Cupping set and two scarifactors, 18th century.
© Science Museum / Science & Society Picture Library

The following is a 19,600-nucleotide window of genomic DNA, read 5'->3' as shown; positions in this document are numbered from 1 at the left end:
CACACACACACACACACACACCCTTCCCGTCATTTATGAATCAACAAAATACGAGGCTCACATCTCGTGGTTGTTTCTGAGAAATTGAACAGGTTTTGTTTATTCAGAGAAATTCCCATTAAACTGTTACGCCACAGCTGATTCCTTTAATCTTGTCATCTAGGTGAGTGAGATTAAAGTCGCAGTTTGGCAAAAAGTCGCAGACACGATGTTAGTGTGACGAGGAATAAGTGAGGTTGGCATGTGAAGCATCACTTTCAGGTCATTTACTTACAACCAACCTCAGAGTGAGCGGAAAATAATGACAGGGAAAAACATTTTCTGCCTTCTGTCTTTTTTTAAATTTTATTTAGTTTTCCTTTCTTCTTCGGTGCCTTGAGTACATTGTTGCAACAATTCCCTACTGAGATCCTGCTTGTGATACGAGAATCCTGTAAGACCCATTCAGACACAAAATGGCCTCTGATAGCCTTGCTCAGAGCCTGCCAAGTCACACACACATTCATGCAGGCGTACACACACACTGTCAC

The set contains a 10 blade scarificator (a metal box containing hidden blades which sprang out when a lever was presed, used for making several incisions simultaneously), 7 cupping glases, spirit lamp and syringe, in a fish skin case, lined with velvet, made by Savigny and Co. This set would have belonged to a physician and used to draw poisonous substances from the body. The glas cup was heated and presed on the skin. As the oxygen in the cup was used up a partial vacuum was created powerfully sucking the cup to the body. Dry cupping was performed on unbroken skin creating blisters which were then drained. Wet cupping covered a wound or deliberate incision, and drew out blood, pus and other fluids.